• Create a graphic organizer or other non-linguistic representation
  • Draw a picture and upload a photo of the picture
  • Write Creatively
  • Write a poem, or short story
  • Record a skit
  • Make a Digital Story
  • Create an Audio recording

2.  Interdisciplinary Learning

Multiple SOL tags can be used on a single blog post from different subject areas. Thus creating and documenting more interdisciplinary assignments and lessons.

SOL tags can be used for arts integration, technology integration, and interdisciplinary assignments to document holistic learning opportunities.  Other teachers could even notice that a student has multiple standards in many different subject areas on one blog post which documents holistic, interdisciplinary  learning.

Furthermore, with every blog post, students are using technology to practice their writing skills and their communication skills.  Students will naturally work toward mastering both Writing SOLs and Computer Technology SOLs with each and every blog post they write.

3.  Reflection

Students could even have a section on each blog post that is designated for reflection. Students could reflect on their work and write a few sentences about what they learned and what their struggles were.

4.  Comments as Feedback

Teachers and students can comment on individual blog posts. This will allow for more opportunities to practice appropriate feedback, model digital citizenship, allow for multiple student perspectives and connections on blog posts and increase communication between students and teachers.

5.  Collaboration

Students could also work in teams on assignments and cross post on each others' blog.  This would allow each student in the group to document their learning and understanding on their own blog.

6.  Continuous Learning

Students will be encouraged to revise their blog posts when they learn something new or when they make a meaningful connection to what they have learned.  Blog posts can be updated indefinitely to reflect a student's knowledge and understanding of specific content matter.

7.  Quality Work

Research suggests that when people have a broad audience, their quality of work tends to be much better.  This same concept applies to students.  Blogging gives students a much broader audience than just their teachers and classmates.  Blogging allows the potential for anyone in the world to view their published work.  Therefore, when students blog, they are intrinsically motivated to produce quality work.


Example for Application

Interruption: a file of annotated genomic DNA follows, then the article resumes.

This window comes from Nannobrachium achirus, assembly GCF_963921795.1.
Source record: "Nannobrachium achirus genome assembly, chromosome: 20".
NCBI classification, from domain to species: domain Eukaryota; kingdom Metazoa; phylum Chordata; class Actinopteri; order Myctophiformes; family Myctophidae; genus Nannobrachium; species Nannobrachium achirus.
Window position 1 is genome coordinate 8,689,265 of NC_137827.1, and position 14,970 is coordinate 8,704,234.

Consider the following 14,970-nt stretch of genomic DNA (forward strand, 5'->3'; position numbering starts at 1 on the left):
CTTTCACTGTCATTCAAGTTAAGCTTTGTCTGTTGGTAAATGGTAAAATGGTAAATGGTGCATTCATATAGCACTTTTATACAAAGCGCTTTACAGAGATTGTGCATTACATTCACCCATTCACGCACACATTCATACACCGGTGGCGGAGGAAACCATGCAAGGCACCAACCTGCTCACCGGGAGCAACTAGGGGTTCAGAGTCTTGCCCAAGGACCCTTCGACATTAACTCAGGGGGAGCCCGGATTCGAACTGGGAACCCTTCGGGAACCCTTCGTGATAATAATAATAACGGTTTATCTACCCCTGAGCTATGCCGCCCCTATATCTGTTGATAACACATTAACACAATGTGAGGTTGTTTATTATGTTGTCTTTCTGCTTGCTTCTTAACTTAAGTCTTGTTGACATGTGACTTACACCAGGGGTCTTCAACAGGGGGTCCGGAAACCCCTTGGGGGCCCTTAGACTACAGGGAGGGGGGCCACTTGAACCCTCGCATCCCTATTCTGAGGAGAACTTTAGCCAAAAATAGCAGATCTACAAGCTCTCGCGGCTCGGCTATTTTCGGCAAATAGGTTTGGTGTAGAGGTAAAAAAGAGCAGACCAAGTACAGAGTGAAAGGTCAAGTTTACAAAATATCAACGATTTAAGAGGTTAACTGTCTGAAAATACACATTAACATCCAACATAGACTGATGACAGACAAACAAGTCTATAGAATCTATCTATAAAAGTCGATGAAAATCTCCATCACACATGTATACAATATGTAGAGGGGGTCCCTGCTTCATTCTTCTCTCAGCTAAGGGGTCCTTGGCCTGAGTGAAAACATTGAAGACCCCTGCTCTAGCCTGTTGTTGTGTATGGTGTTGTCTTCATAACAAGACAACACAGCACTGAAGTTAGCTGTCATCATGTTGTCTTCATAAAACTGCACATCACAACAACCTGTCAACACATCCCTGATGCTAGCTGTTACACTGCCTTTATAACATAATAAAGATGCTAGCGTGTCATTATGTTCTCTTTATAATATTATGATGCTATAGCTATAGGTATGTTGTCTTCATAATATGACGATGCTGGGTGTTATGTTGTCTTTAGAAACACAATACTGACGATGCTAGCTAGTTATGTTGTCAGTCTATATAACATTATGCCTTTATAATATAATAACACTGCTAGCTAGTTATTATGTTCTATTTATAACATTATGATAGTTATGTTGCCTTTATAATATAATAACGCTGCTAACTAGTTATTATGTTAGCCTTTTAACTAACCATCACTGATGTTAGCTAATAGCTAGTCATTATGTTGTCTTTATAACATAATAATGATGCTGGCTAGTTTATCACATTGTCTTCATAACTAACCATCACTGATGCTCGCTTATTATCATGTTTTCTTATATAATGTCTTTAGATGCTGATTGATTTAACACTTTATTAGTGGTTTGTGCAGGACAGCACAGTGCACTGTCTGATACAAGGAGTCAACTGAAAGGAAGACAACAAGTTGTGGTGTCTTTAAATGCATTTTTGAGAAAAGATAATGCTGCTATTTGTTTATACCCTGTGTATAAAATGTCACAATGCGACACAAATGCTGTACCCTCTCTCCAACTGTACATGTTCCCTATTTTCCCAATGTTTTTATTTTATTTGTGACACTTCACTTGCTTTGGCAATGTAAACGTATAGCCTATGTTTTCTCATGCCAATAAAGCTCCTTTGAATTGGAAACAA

As an example, I have labeled this blog post with the SOL strands in both Computer Technology and English Writing.  The labels I have used are:
  • CT6-8.13
  • CT6-8.14 
  • LA.6.8 
  • LA.7.7
  • LA.8.9
This lets my readers (and me) know the specific learning goals I was trying to achieve with this blog post.  When my readers click on these labels, all of the blog posts with those same labels will be displayed on my blog.  This lets my readers know how many times I have blogged while trying to achieve these learning goals, as well as how many different learning goals I have attempted to achieve.

As a resource, I have created a Google Spreadsheet with all of the SOL Tags listed for each content area in grades 6-8.  Teachers who use this spreadsheet will easily be able to identify the correct SOL Tag and communicate these SOL Tags to their students.  This same concept can be applied to Common Core standards.


Final Thought

This is just one idea that can be implemented to solve some of the challenges that teachers face regarding documenting student learning and understanding in the Accountability Age.  My hope is that this instructional strategy will help to promote digital literacy skills for our students, and help to empower students to take ownership of their learning by monitoring their progress of achieving learning goals.  I also hope that this instructional strategy helps teachers not only be able to document student learning and understanding, but to be able to quickly and easily access this documentation.

For me, the "tag" idea seems to be my solution.  Put simply, "Tag, You're It!"


Resources

Google Spreadsheet of SOL "Tags"
SOL Standards Google Drive Folder (All Subjects, Grades 6-8)
Writing SOLs and Computer Technology SOLs
Virginia Department of Education Standards of Learning
Common Core State Standards

No comments:

Post a Comment